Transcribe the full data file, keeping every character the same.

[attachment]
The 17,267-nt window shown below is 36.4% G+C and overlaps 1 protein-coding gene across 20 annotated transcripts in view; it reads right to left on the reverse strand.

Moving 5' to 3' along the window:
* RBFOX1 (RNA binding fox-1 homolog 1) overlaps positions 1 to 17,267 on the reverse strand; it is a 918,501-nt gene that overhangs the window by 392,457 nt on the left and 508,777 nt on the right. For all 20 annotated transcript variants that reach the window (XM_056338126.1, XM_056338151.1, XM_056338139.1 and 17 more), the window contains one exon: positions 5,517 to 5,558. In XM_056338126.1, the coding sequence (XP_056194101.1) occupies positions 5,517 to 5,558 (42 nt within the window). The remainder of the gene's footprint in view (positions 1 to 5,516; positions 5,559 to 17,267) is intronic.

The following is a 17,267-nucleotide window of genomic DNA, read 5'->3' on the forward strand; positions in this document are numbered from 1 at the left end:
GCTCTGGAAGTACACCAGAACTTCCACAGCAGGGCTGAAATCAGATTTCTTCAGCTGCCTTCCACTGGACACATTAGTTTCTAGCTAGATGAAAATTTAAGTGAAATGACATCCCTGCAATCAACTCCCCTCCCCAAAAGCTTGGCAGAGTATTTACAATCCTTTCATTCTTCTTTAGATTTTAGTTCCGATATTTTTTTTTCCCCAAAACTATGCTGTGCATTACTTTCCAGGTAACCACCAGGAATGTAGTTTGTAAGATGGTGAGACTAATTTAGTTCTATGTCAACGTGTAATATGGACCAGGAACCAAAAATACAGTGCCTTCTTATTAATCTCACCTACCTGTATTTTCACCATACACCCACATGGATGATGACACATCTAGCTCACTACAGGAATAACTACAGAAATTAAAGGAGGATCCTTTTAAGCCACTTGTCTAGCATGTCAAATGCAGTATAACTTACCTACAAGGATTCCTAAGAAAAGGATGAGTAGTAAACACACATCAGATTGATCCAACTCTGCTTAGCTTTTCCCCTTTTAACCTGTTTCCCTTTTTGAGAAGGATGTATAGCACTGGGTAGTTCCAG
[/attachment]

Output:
The 17,267-nt window shown below is 36.4% G+C and overlaps 1 protein-coding gene across 20 annotated transcripts in view; it reads right to left on the reverse strand.

Moving 5' to 3' along the window:
* RBFOX1 (RNA binding fox-1 homolog 1) overlaps positions 1 to 17,267 on the reverse strand; it is a 918,501-nt gene that overhangs the window by 392,457 nt on the left and 508,777 nt on the right. For all 20 annotated transcript variants that reach the window (XM_056338126.1, XM_056338151.1, XM_056338139.1 and 17 more), the window contains one exon: positions 5,517 to 5,558. In XM_056338126.1, the coding sequence (XP_056194101.1) occupies positions 5,517 to 5,558 (42 nt within the window). The remainder of the gene's footprint in view (positions 1 to 5,516; positions 5,559 to 17,267) is intronic.

The following is a 17,267-nucleotide window of genomic DNA, read 5'->3' on the forward strand; positions in this document are numbered from 1 at the left end:
GCTCTGGAAGTACACCAGAACTTCCACAGCAGGGCTGAAATCAGATTTCTTCAGCTGCCTTCCACTGGACACATTAGTTTCTAGCTAGATGAAAATTTAAGTGAAATGACATCCCTGCAATCAACTCCCCTCCCCAAAAGCTTGGCAGAGTATTTACAATCCTTTCATTCTTCTTTAGATTTTAGTTCCGATATTTTTTTTTCCCCAAAACTATGCTGTGCATTACTTTCCAGGTAACCACCAGGAATGTAGTTTGTAAGATGGTGAGACTAATTTAGTTCTATGTCAACGTGTAATATGGACCAGGAACCAAAAATACAGTGCCTTCTTATTAATCTCACCTACCTGTATTTTCACCATACACCCACATGGATGATGACACATCTAGCTCACTACAGGAATAACTACAGAAATTAAAGGAGGATCCTTTTAAGCCACTTGTCTAGCATGTCAAATGCAGTATAACTTACCTACAAGGATTCCTAAGAAAAGGATGAGTAGTAAACACACATCAGATTGATCCAACTCTGCTTAGCTTTTCCCCTTTTAACCTGTTTCCCTTTTTGAGAAGGATGTATAGCACTGGGTAGTTCCAG